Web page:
My name’s Hannah and I’m a gaming addict;

reality_is_the_worst_computer_game-s450x360-43799I was raised by The Sims, much like a feral child raised by wolves, but with less dirt, raw meat and howling. A bold statement to make, but I did eat, breathe and live The Sims. The hardest days of my youth were those waiting for my brother to finish his Sims City on our old PC so I could check on the progress of my virtual family, a pain I can presume only imaginable to mother’s torn from their children, waiting to be reunited after months of being forced apart. And what an emotional reunion it was; seeing Sim David getting his promotion so he could go to work in a Limousine as opposed to the broken down Cadillac, oh the shame when my friends would come round and see what a terrible Sims God I’d been! Life became easier when I was bestowed with my own Sims playing machine, day or night, rain or shine, I would be there for my Sims; they needed me. God forbid if I did not notice that their bladder bar was entering the red zone, I did not care if I should wet myself for fear of leaving them, but I would not bequeath the same fate to them, what would the Maid think!? My life became a series of red to green bars and diamonds, ‘Rosebud’ money cheats, and conversation bubbles. Unfortunately real life called, I had a real university to go to as opposed to The Sims 2 University, and Sims 3 was subsequently invented; I do not want to follow my Sims to work or see them in 3D, this is meant to be a virtual world, nothing like my real life; a line was crossed that day. When you realise that in the amount of time you have sat watching your Sims read a cook book you could have read one yourself, you know it is time to end a good thing.

tumblr_lmndlu8xnN1qi95ueo1_500I am not sure whether The Sims captured my undivided attention because I had Asperger’s, or whether it actually made me more Aspergian, if that’s at all possible. I do know that to this day I still enter conversations with new people with a planned series of ‘serious talk’, ‘joke’, ‘talk about hobbies’, ‘flirt’, oh no too far ‘serious talk’, ‘serious talk’, ‘serious talk’. Likewise I still feel the need to ‘touch base’ and call friends who are slipping off my friendship scale. In some ways I believe it helped prepare me for adult social life, in many other ways I feel it totally gave me unrealistic expectations of how to move on up in the world; turns out playing chess on your own does not gain you qualifications in logic, nor does looking in a mirror increase your charisma, you can still get out of a swimming pool even if the steps have been removed or obstructed, and your partner will do more than just flap her arms around when she finds you having ‘Woohoo’ with the next door neighbour.  One important life lesson I did take away was that other people’s Sims are not to be messed with, this was discovered after sneaking onto my housemates computer and ordering her 3 sets of twins from the adoption agency. A lesson which I feel has been invaluable and applicable to many situations I have encountered.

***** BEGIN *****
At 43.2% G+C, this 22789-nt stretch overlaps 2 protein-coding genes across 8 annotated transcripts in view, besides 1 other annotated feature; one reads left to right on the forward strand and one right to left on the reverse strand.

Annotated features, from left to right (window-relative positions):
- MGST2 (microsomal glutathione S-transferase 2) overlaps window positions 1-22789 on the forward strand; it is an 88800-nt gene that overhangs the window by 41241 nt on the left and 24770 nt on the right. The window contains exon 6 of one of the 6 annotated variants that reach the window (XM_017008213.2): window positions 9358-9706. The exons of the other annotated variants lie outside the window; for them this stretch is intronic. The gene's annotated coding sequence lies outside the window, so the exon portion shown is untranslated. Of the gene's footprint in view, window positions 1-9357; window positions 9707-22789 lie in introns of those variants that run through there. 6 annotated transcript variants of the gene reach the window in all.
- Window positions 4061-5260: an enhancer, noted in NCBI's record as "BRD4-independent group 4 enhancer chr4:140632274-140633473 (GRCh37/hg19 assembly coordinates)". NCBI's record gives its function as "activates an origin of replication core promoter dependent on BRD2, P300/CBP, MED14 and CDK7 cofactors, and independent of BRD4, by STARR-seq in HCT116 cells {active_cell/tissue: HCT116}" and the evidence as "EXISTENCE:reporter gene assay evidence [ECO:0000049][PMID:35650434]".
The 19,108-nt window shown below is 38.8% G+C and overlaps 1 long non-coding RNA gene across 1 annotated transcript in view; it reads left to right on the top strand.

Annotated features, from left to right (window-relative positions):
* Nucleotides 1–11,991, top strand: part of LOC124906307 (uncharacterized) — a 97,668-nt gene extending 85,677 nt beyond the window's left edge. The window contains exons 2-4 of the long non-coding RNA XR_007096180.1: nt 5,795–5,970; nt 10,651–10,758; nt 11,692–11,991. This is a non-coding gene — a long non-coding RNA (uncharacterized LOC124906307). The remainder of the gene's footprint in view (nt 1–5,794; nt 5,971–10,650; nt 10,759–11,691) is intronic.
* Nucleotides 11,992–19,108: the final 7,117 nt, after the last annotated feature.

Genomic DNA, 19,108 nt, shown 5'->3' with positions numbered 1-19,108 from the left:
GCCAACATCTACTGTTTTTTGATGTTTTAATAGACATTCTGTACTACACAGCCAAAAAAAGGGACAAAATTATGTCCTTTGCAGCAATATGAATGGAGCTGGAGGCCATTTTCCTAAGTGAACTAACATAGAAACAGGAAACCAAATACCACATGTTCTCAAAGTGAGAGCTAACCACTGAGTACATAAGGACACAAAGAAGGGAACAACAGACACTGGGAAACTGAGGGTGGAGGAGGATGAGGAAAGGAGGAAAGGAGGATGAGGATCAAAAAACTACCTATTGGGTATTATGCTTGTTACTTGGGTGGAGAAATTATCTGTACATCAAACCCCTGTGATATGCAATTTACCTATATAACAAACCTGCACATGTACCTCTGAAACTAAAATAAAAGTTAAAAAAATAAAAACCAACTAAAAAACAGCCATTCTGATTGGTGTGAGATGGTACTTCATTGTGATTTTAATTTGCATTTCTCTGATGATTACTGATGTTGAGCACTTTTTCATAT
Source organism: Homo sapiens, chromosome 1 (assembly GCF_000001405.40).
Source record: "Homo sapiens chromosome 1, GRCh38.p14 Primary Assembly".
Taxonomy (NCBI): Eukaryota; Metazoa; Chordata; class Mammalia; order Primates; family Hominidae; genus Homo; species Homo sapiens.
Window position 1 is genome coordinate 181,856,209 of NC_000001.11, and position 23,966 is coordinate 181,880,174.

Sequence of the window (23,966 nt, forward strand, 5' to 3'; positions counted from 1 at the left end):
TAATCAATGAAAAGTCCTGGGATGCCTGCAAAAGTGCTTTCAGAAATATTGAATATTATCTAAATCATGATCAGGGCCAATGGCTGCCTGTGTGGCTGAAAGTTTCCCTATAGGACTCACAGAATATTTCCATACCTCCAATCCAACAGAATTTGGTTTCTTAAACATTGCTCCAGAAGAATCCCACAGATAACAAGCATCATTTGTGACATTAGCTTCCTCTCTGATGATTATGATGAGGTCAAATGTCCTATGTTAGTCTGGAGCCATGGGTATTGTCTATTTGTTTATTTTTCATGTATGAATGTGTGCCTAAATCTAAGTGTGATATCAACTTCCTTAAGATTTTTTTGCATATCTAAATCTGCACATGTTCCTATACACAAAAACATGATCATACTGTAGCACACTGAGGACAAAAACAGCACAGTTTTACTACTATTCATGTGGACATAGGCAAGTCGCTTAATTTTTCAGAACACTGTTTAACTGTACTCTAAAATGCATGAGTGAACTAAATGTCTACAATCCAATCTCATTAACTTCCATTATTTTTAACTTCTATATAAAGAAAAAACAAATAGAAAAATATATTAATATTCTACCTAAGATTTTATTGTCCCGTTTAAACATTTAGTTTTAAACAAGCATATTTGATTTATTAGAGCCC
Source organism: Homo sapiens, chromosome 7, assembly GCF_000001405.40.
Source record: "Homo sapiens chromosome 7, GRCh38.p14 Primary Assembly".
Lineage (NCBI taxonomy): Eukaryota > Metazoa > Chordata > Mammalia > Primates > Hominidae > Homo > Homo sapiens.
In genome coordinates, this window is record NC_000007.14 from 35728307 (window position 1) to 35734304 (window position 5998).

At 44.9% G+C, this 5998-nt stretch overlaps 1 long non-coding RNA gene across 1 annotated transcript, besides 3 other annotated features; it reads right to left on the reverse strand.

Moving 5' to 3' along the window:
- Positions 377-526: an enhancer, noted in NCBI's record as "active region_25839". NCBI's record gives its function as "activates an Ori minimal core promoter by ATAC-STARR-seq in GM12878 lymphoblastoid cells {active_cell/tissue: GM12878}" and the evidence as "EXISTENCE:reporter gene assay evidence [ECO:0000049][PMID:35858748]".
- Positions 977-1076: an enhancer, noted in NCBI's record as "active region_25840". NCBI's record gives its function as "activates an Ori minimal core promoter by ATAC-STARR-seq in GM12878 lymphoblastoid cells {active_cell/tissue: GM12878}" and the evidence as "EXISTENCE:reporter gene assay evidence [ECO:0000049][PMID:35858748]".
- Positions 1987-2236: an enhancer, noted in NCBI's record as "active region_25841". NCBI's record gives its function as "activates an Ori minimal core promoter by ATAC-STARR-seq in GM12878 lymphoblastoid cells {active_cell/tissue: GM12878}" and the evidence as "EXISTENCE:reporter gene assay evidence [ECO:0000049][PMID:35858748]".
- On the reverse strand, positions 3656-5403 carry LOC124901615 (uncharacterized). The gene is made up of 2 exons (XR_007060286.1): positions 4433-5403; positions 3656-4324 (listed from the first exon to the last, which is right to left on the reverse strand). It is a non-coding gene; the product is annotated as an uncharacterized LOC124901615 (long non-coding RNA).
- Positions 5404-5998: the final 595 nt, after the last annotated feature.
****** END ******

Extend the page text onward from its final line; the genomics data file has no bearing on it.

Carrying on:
It did not take long before I realised ‘Real Life’ actually sucks, and my head was yearning for its next escape. This is when The West came along, and I almost failed my degree skipping lectures and staying up all night to ‘duel’ other players and lead my town folk, with quality names like “Jaguar Paw”,  into fort battles. I do not regret a minute of it. The summer after this I spent managing my own hospital, Theme Hospital, followed by Theme Park.  Unfortunately such pursuits are somewhat isolating, if only I could combine computer games with socialising? Guitar Hero, Monkey Hero and Singstar you are the answer to life, the universe and everything, but also the reason I had to retake my 2nd year of university.

imagesNow I solemnly click away at my Candy Crush Saga pieces in between working and doing ‘adult’ things like cooking non-microwaveable dinners and applying for tax rebates. The reason I have taken you through all my sordid gaming addictions? Because a new paper has revealed that children with Autism or ADHD spend twice as long playing video games and are more likely to become addicted to them. I think I’ve answered that query pretty succinctly without having to make any further points; It is not an addiction, just a very ill-informed life choice.


Autism and ADHD associated with video game ‘addiction’

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  1. Aha! There’s a paper on it is there? My Aspie daughter is currently obsessed with ‘Neverwinter Nights’ and is, as I type, waiting to throw me off the computer so she can get on with it. I suppose it makes a change from Manga.

  2. I actually can’t go near pc games because I’ll become overwhelmingly addicted. Like no eating no showering can’t-feel-my-hands addicted. I found that internet forums have the same affect and now I am coming to the harsh reality that I may never be able to post again. Which is complicated because I’ve made friends there. Facebook also creates an addiction so I closed my account.